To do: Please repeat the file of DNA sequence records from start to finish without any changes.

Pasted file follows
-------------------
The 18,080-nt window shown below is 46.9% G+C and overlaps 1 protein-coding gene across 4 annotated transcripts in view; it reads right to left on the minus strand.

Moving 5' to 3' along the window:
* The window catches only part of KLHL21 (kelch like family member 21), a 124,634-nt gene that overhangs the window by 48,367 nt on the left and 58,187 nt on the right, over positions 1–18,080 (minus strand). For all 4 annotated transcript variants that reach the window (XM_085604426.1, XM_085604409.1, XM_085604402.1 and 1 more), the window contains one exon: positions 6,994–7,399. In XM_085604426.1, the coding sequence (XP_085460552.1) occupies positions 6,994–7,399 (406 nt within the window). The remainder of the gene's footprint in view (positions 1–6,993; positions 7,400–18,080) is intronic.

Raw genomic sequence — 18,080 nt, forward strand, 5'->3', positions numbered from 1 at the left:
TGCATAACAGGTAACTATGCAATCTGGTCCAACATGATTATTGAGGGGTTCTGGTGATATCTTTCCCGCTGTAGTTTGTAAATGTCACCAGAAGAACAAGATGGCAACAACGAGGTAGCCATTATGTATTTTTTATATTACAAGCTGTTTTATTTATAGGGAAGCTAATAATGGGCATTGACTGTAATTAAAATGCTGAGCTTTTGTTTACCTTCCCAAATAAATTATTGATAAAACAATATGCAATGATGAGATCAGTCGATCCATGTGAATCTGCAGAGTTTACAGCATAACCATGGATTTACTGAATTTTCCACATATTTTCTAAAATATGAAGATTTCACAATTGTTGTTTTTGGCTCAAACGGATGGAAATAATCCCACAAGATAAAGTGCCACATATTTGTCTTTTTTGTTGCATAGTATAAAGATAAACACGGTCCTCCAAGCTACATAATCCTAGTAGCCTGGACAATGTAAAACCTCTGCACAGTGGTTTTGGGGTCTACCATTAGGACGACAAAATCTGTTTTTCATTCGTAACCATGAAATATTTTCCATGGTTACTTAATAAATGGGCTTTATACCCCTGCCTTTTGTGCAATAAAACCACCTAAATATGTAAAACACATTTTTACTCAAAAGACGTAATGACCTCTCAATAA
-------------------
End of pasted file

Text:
The 18,080-nt window shown below is 46.9% G+C and overlaps 1 protein-coding gene across 4 annotated transcripts in view; it reads right to left on the minus strand.

Moving 5' to 3' along the window:
* The window catches only part of KLHL21 (kelch like family member 21), a 124,634-nt gene that overhangs the window by 48,367 nt on the left and 58,187 nt on the right, over positions 1–18,080 (minus strand). For all 4 annotated transcript variants that reach the window (XM_085604426.1, XM_085604409.1, XM_085604402.1 and 1 more), the window contains one exon: positions 6,994–7,399. In XM_085604426.1, the coding sequence (XP_085460552.1) occupies positions 6,994–7,399 (406 nt within the window). The remainder of the gene's footprint in view (positions 1–6,993; positions 7,400–18,080) is intronic.

Raw genomic sequence — 18,080 nt, forward strand, 5'->3', positions numbered from 1 at the left:
TGCATAACAGGTAACTATGCAATCTGGTCCAACATGATTATTGAGGGGTTCTGGTGATATCTTTCCCGCTGTAGTTTGTAAATGTCACCAGAAGAACAAGATGGCAACAACGAGGTAGCCATTATGTATTTTTTATATTACAAGCTGTTTTATTTATAGGGAAGCTAATAATGGGCATTGACTGTAATTAAAATGCTGAGCTTTTGTTTACCTTCCCAAATAAATTATTGATAAAACAATATGCAATGATGAGATCAGTCGATCCATGTGAATCTGCAGAGTTTACAGCATAACCATGGATTTACTGAATTTTCCACATATTTTCTAAAATATGAAGATTTCACAATTGTTGTTTTTGGCTCAAACGGATGGAAATAATCCCACAAGATAAAGTGCCACATATTTGTCTTTTTTGTTGCATAGTATAAAGATAAACACGGTCCTCCAAGCTACATAATCCTAGTAGCCTGGACAATGTAAAACCTCTGCACAGTGGTTTTGGGGTCTACCATTAGGACGACAAAATCTGTTTTTCATTCGTAACCATGAAATATTTTCCATGGTTACTTAATAAATGGGCTTTATACCCCTGCCTTTTGTGCAATAAAACCACCTAAATATGTAAAACACATTTTTACTCAAAAGACGTAATGACCTCTCAATAA